EHproject has strict sourcing guidelines and relies on peer-reviewed studies, academic research institutions, and medical associations. We work mostly with peer-reviewed studies to ensure accurate information. We avoid using tertiary references. You can learn more about how we ensure our content is accurate and current by reading our editorial policy.

  1. Nishikori, S., Yasuda, J., Murata, K., Junya Takegaki, Harada, Y., Shirai, Y. and Fujita, S. (2023). Resistance training rejuvenates aging skin by reducing circulating inflammatory factors and enhancing dermal extracellular matrices. Scientific Reports, [online] 13(1). doi:
  2. Thomas, M.H. and Burns, S.P. (2016). Increasing Lean Mass and Strength: A Comparison of High Frequency Strength Training to Lower Frequency Strength Training. International journal of exercise science, [online] 9(2), pp.159–167. Available at:
  3. Wünsch, A. and Karsten Matuschka (2014). A Controlled Trial to Determine the Efficacy of Red and Near-Infrared Light Treatment in Patient Satisfaction, Reduction of Fine Lines, Wrinkles, Skin Roughness, and Intradermal Collagen Density Increase. Photomedicine and Laser Surgery, [online] 32(2), pp.93–100. doi:
  4. Park, J., Youn, S., Hong, W., Kyou Chae Lee and Kim, I. (2023). Treatment Protocol on Using Microfocused Ultrasound with Visualization for Skin Quality Improvement: The Korean Experience. Plastic and Reconstructive Surgery – Global Open, [online] 11(5), pp.e5029–e5029. doi:
  5. Kerscher, M., Arti Tania Nurrisyanti, Eiben-Nielson, C., Hartmann, S. and Lambert-Baumann, J. (2019). Skin physiology and safety of microfocused ultrasound with visualization for improving skin laxity. Clinical, Cosmetic and Investigational Dermatology, [online] Volume 12, pp.71–79. doi:
  6. Zasada, M. and Budzisz, E. (2019). Retinoids: active molecules influencing skin structure formation in cosmetic and dermatological treatments. Postepy Dermatologii I Alergologii, [online] 36(4), pp.392–397. doi:
  7. NA; (2019). Oral Collagen Supplementation: A Systematic Review of Dermatological Applications. Journal of drugs in dermatology : JDD, [online] 18(1). Available at:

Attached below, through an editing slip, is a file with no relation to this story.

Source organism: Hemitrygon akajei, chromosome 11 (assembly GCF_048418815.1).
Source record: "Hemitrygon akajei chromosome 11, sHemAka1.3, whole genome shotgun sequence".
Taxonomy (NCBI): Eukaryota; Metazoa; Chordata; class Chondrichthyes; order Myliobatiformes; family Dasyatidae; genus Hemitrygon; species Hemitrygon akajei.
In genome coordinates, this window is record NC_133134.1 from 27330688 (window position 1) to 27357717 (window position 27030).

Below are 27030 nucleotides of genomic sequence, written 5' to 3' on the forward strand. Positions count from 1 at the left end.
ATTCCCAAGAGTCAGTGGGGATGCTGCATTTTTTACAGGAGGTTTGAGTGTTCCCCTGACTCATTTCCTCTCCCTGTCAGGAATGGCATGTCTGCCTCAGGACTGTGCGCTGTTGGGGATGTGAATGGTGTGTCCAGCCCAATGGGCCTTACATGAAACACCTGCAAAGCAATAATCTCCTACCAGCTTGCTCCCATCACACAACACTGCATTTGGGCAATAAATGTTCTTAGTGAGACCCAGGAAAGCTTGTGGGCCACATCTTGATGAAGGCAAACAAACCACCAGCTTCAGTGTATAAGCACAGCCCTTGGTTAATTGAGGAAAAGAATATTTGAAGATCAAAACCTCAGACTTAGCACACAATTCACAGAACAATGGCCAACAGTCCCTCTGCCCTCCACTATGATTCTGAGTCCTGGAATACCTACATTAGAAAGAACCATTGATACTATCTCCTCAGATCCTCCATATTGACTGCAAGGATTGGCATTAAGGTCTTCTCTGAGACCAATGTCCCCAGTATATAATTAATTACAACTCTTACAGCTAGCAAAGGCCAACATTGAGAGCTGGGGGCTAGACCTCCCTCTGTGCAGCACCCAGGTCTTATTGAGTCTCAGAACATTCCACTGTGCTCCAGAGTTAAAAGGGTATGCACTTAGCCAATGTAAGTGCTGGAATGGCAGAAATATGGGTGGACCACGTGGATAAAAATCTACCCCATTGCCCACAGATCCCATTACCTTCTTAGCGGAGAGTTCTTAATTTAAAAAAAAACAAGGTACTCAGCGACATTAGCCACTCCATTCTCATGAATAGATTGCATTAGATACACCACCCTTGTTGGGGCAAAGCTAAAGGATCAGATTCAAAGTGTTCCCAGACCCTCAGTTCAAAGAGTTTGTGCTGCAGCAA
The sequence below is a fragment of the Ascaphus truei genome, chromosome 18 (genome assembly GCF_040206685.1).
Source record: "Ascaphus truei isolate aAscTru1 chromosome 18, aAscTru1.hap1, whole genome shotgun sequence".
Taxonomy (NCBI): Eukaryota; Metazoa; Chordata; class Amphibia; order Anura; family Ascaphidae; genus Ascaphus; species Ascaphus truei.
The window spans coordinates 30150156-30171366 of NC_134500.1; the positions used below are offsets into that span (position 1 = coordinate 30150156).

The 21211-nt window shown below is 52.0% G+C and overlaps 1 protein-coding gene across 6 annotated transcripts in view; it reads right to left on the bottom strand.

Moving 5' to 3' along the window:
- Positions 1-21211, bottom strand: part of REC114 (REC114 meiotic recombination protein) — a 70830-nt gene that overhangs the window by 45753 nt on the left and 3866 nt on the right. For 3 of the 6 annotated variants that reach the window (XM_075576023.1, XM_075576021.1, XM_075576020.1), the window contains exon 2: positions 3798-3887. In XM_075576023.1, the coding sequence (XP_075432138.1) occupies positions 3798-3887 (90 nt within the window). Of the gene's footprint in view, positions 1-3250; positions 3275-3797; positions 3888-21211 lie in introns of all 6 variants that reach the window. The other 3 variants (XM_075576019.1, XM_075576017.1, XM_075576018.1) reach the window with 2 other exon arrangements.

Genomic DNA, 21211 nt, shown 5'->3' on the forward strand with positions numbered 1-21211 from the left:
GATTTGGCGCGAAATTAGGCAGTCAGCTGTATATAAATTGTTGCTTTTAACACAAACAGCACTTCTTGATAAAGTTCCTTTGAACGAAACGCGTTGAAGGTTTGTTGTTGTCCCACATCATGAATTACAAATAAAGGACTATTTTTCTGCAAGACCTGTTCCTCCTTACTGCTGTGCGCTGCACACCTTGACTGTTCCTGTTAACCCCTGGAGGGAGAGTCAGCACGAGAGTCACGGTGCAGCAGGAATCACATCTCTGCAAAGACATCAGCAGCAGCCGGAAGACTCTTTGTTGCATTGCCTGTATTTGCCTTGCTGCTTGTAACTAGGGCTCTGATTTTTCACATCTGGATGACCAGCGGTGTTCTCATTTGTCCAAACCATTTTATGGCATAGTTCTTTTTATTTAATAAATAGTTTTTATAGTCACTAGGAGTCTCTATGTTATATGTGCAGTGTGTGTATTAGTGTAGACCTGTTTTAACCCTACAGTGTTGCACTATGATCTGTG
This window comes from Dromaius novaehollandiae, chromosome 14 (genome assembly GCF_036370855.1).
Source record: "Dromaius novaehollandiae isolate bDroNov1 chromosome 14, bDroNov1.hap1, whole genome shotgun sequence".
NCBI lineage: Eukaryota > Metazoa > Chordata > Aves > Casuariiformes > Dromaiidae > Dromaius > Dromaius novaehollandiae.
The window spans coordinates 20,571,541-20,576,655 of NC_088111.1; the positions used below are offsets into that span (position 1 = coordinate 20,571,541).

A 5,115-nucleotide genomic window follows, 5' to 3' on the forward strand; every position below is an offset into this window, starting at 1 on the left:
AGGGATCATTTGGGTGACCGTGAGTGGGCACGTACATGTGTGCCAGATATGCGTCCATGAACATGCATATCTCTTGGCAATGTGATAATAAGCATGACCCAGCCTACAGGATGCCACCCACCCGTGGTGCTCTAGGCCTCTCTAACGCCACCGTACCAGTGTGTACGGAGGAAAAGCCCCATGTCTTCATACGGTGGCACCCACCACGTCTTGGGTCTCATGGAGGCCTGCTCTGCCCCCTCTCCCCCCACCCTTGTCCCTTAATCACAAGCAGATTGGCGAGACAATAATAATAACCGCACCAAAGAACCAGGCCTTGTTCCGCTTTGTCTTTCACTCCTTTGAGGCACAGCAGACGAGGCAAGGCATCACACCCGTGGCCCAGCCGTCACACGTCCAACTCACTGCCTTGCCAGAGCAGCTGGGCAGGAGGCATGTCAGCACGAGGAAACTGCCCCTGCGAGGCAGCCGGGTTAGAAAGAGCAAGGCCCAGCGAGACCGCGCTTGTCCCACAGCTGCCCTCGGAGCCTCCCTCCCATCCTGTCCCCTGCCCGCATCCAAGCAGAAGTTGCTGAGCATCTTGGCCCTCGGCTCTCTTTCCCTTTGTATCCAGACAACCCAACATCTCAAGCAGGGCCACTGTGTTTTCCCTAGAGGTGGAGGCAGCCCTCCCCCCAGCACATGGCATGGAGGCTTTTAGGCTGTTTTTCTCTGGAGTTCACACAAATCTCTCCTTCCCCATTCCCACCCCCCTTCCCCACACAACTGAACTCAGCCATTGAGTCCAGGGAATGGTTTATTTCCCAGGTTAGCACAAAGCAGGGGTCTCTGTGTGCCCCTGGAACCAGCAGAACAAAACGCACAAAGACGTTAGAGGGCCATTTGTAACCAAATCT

8. Sun, M., Deng, Y., Cao, X., Xiao, L., Ding, Q., Luo Fuqing, Huang, P., Gao, Y., Liu, M. and Zhao, H. (2022). Effects of Natural Polyphenols on Skin and Hair Health: A Review. Molecules, [online] 27(22), pp.7832–7832. doi:
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  10. VanBuren, C. and Everts, H.B. (2022). Vitamin A in Skin and Hair: An Update. Nutrients, [online] 14(14), pp.2952–2952. doi:
  11. (2023). FoodData Central. [online] Available at:
  12. Giovanna Giuseppina Altobelli, Susan Van Noorden, Balato, A. and Cimini, V. (2020). Copper/Zinc Superoxide Dismutase in Human Skin: Current Knowledge. Frontiers in Medicine, [online] 7. doi:
  13. González-Acedo, A., Ramos‐Torrecillas, J., Illescas‐Montes, R., Costela‐Ruiz, V.J., Concepción Ruíz, Lucía Melguizo‐Rodríguez and García-Martínez, O. (2023). The Benefits of Olive Oil for Skin Health: Study on the Effect of Hydroxytyrosol, Tyrosol, and Oleocanthal on Human Fibroblasts. Nutrients, [online] 15(9), pp.2077–2077. doi:
  14. Toma, T., Harling, L., Athanasiou, T., Darzi, A. and Hutan Ashrafian (2018). Does Body Contouring After Bariatric Weight Loss Enhance Quality of Life? A Systematic Review of QOL Studies. Obesity Surgery, [online] 28(10), pp.3333–3341. doi:


Krista Bugden worked as a Kinesiologist at a physiotherapist clinic in Ottawa, Canada for over five years. She has an Honours Bachelor Degree in Human Kinetics (Human Movement) from the University of Ottawa and uses her… See More